Once a week I have a massage—not in an actual spa, mind you, but right here in the office. It’s quite brilliant. Our in-office massage therapist provides me with a 15-minute break from the chaos that is occassionally my work day. And I love, love, love it. In fact, I look forward to it all week.
When we initiated our corporate massage program, I thought: 15 minutes, really … that’s all? How big of a difference is that really going to make? Well, I’ll tell you: A lot. Every week after my massage, I return to my desk revitalized and ready to slam through my remaining workload. The difference in my energy level is, frankly, striking. But, as I’ve learned, there are plenty of other benefits to corporate massage programs, and it is a result of these benefits that I’ve become such an advocate for corporate wellness. If I’m convincing today, I hope you’ll consider asking your boss to bring in a massage therapist on occasion.
So, how exactly do employees benefit from massage in the workplace?
Let’s first approach massage in the general sense: Studies have shown that massage lowers stress, increases “feel good” hormones, and increases white blood cells, effectively boosting the immune system and its ability to function.
But what does this have to do with the workplace?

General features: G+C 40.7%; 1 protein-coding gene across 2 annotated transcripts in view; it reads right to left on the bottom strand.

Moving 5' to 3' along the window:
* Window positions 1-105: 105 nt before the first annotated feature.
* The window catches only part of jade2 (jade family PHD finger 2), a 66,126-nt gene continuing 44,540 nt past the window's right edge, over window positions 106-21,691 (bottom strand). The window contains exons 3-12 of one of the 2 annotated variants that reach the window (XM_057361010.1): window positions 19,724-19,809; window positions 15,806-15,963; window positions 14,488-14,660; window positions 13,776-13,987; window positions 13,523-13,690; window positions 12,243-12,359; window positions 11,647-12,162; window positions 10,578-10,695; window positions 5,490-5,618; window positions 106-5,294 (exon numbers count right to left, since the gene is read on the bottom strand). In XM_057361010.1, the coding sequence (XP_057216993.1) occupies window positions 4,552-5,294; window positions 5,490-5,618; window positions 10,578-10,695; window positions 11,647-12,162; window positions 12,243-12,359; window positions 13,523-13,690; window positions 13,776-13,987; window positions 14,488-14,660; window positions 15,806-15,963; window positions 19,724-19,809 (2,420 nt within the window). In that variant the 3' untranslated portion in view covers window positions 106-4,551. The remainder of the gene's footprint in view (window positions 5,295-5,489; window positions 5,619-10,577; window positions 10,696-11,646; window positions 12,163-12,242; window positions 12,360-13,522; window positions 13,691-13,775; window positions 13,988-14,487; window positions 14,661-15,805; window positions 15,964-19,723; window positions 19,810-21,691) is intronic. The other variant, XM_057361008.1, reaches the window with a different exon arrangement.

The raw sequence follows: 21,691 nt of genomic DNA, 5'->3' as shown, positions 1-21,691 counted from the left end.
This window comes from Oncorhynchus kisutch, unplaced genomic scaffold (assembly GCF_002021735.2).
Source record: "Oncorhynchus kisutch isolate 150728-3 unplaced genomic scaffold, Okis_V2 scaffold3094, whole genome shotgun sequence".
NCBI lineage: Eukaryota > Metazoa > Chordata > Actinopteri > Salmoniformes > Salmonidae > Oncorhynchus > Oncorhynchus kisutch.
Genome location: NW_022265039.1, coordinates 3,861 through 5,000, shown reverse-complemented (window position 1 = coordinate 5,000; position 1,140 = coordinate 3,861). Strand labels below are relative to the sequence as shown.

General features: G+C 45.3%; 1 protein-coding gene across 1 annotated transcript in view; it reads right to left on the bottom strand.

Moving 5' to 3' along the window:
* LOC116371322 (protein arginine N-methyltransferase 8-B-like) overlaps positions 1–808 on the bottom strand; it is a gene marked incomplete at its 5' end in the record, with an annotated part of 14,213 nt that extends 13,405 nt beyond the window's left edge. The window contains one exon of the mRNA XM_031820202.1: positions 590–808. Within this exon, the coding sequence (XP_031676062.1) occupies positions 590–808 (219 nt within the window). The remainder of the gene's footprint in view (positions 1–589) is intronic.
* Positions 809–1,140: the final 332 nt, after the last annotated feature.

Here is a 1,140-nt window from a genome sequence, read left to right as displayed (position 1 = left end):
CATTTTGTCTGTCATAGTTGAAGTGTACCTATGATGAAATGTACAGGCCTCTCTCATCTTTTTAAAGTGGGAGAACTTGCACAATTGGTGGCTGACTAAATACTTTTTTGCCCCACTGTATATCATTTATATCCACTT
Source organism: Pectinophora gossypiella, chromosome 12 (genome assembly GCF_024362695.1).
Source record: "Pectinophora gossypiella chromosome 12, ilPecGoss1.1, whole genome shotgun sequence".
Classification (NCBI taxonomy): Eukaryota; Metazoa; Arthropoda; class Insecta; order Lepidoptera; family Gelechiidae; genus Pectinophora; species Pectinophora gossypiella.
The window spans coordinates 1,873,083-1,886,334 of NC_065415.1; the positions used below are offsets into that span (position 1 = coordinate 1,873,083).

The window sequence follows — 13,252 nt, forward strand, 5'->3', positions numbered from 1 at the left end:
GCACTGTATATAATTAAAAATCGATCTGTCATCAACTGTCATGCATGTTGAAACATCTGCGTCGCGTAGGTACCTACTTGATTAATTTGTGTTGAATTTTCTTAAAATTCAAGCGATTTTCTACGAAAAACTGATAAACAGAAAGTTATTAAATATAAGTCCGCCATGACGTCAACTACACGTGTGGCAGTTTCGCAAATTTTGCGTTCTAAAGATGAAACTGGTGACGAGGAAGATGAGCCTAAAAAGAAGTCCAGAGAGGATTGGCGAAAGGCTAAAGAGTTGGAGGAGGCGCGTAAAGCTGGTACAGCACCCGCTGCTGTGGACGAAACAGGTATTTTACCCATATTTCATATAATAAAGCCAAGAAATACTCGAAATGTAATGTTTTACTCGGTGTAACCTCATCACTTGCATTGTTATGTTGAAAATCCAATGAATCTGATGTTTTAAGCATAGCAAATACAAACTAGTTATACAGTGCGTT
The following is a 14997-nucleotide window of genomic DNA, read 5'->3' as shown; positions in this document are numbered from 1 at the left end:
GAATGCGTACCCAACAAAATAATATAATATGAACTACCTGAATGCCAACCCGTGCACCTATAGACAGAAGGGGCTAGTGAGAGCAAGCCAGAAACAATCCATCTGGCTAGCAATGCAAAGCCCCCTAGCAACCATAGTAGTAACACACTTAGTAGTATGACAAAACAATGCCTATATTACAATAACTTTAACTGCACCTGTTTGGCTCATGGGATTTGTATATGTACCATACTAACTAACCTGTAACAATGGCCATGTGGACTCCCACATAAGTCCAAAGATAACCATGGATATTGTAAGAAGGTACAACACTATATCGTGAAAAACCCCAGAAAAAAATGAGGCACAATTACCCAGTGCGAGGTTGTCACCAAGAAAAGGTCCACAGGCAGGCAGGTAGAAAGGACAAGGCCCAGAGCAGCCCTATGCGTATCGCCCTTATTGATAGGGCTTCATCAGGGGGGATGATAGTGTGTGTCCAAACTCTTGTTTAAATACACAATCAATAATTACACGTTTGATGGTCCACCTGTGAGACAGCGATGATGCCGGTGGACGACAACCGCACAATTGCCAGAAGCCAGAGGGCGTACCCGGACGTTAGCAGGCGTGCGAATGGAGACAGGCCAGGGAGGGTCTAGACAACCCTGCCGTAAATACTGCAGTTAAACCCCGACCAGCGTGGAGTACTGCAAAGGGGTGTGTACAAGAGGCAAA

Quite a bit, actually. Work factors heavily into our daily stress levels, even for those of us who love our jobs. Work involves deadlines, learning curves, constructive (and sometimes not-so-constructive) criticism, and communication with people we might not particularly like or find easy to work with. And, to top it off, people are even more challenging to work with when they are stressed.
But what can we do about all of that? After all, stress is a natural part of life. And while that’s true, it that doesn’t mean you can minimize it and its effects. According to research, improved employee stress levels can lessen absenteeism and decrease health claims (no surprise there!), but it can also increase productivity and improve workplace morale.
I find it difficult to fathom that most businesses wouldn’t want to ensure the aforementioned. What’s more, it doesn’t necessarily need to cost them anything. In our company, for example, the company provides the massage space and the employees pay for the actual massage. With that said, the fee is nominal, and largely, we are willing to pay it. You might be surprised how many employees are willing to pay for massage when it is readily accessible. After all, they are saving time and gas money simply by remaining at the office. And don’t we all deserve a break throughout the day?
Any human resources manager can tell you that it costs a pretty penny to hire and train new employees, so keeping good workers happy is important. By bringing massage to employees directly, workplaces are helping take part in the health and wellness of their employees. So, the next time your boss asks you for suggestions to improve workplace morale or productivity, consider bringing up a massage program. It has benefits that even the shrewdest boss would have a tough time overlooking.
So, just ask. And if the answer is no, go get yourself a massage anyways. You probably deserve it.